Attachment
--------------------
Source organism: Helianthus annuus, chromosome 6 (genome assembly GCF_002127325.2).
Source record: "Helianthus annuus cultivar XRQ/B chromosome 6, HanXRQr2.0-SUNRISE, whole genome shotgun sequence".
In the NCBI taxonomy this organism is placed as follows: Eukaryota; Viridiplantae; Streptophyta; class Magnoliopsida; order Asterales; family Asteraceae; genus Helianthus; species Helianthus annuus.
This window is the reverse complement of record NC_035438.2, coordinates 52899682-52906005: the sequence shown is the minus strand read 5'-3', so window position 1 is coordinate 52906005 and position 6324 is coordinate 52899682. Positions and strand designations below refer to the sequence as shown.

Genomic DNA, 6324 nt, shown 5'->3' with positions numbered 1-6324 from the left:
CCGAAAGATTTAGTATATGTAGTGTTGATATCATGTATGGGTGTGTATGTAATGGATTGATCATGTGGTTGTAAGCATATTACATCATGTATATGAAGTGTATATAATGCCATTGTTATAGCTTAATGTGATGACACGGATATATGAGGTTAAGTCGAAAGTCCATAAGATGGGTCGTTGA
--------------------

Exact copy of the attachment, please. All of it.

Source organism: Helianthus annuus, chromosome 6 (genome assembly GCF_002127325.2).
Source record: "Helianthus annuus cultivar XRQ/B chromosome 6, HanXRQr2.0-SUNRISE, whole genome shotgun sequence".
In the NCBI taxonomy this organism is placed as follows: Eukaryota; Viridiplantae; Streptophyta; class Magnoliopsida; order Asterales; family Asteraceae; genus Helianthus; species Helianthus annuus.
This window is the reverse complement of record NC_035438.2, coordinates 52899682-52906005: the sequence shown is the minus strand read 5'-3', so window position 1 is coordinate 52906005 and position 6324 is coordinate 52899682. Positions and strand designations below refer to the sequence as shown.

Genomic DNA, 6324 nt, shown 5'->3' with positions numbered 1-6324 from the left:
CCGAAAGATTTAGTATATGTAGTGTTGATATCATGTATGGGTGTGTATGTAATGGATTGATCATGTGGTTGTAAGCATATTACATCATGTATATGAAGTGTATATAATGCCATTGTTATAGCTTAATGTGATGACACGGATATATGAGGTTAAGTCGAAAGTCCATAAGATGGGTCGTTGA